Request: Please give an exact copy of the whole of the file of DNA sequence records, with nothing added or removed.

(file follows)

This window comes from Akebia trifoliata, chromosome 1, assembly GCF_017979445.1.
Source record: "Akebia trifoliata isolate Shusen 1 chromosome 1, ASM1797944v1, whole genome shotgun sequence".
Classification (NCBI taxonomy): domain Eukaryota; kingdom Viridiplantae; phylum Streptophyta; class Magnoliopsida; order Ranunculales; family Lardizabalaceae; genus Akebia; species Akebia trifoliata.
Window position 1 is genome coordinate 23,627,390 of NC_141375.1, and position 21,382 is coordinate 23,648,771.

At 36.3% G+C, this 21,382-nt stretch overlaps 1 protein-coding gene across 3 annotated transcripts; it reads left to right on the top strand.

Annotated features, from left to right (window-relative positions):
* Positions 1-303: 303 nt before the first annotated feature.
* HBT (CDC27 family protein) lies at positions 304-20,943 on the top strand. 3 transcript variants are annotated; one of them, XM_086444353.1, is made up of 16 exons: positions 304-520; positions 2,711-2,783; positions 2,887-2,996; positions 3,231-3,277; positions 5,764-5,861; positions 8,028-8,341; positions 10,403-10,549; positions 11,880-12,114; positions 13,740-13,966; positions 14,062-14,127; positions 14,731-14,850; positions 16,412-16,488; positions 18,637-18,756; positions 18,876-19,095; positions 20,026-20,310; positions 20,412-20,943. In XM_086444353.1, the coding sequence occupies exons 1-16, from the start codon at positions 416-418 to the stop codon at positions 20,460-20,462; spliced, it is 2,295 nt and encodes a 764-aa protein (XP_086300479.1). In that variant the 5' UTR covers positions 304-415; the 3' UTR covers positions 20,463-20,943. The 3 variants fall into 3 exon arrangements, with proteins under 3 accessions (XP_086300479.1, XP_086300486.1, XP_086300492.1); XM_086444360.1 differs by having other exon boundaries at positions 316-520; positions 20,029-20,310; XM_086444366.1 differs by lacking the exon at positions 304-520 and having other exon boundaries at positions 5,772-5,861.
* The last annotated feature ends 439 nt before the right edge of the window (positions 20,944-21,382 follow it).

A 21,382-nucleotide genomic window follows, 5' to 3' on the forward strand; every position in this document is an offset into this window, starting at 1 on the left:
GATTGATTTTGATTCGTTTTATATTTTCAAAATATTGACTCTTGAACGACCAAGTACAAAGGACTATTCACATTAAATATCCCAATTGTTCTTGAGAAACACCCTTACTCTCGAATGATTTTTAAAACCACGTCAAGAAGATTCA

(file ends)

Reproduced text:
This window comes from Akebia trifoliata, chromosome 1, assembly GCF_017979445.1.
Source record: "Akebia trifoliata isolate Shusen 1 chromosome 1, ASM1797944v1, whole genome shotgun sequence".
Classification (NCBI taxonomy): domain Eukaryota; kingdom Viridiplantae; phylum Streptophyta; class Magnoliopsida; order Ranunculales; family Lardizabalaceae; genus Akebia; species Akebia trifoliata.
Window position 1 is genome coordinate 23,627,390 of NC_141375.1, and position 21,382 is coordinate 23,648,771.

At 36.3% G+C, this 21,382-nt stretch overlaps 1 protein-coding gene across 3 annotated transcripts; it reads left to right on the top strand.

Annotated features, from left to right (window-relative positions):
* Positions 1-303: 303 nt before the first annotated feature.
* HBT (CDC27 family protein) lies at positions 304-20,943 on the top strand. 3 transcript variants are annotated; one of them, XM_086444353.1, is made up of 16 exons: positions 304-520; positions 2,711-2,783; positions 2,887-2,996; positions 3,231-3,277; positions 5,764-5,861; positions 8,028-8,341; positions 10,403-10,549; positions 11,880-12,114; positions 13,740-13,966; positions 14,062-14,127; positions 14,731-14,850; positions 16,412-16,488; positions 18,637-18,756; positions 18,876-19,095; positions 20,026-20,310; positions 20,412-20,943. In XM_086444353.1, the coding sequence occupies exons 1-16, from the start codon at positions 416-418 to the stop codon at positions 20,460-20,462; spliced, it is 2,295 nt and encodes a 764-aa protein (XP_086300479.1). In that variant the 5' UTR covers positions 304-415; the 3' UTR covers positions 20,463-20,943. The 3 variants fall into 3 exon arrangements, with proteins under 3 accessions (XP_086300479.1, XP_086300486.1, XP_086300492.1); XM_086444360.1 differs by having other exon boundaries at positions 316-520; positions 20,029-20,310; XM_086444366.1 differs by lacking the exon at positions 304-520 and having other exon boundaries at positions 5,772-5,861.
* The last annotated feature ends 439 nt before the right edge of the window (positions 20,944-21,382 follow it).

A 21,382-nucleotide genomic window follows, 5' to 3' on the forward strand; every position in this document is an offset into this window, starting at 1 on the left:
GATTGATTTTGATTCGTTTTATATTTTCAAAATATTGACTCTTGAACGACCAAGTACAAAGGACTATTCACATTAAATATCCCAATTGTTCTTGAGAAACACCCTTACTCTCGAATGATTTTTAAAACCACGTCAAGAAGATTCA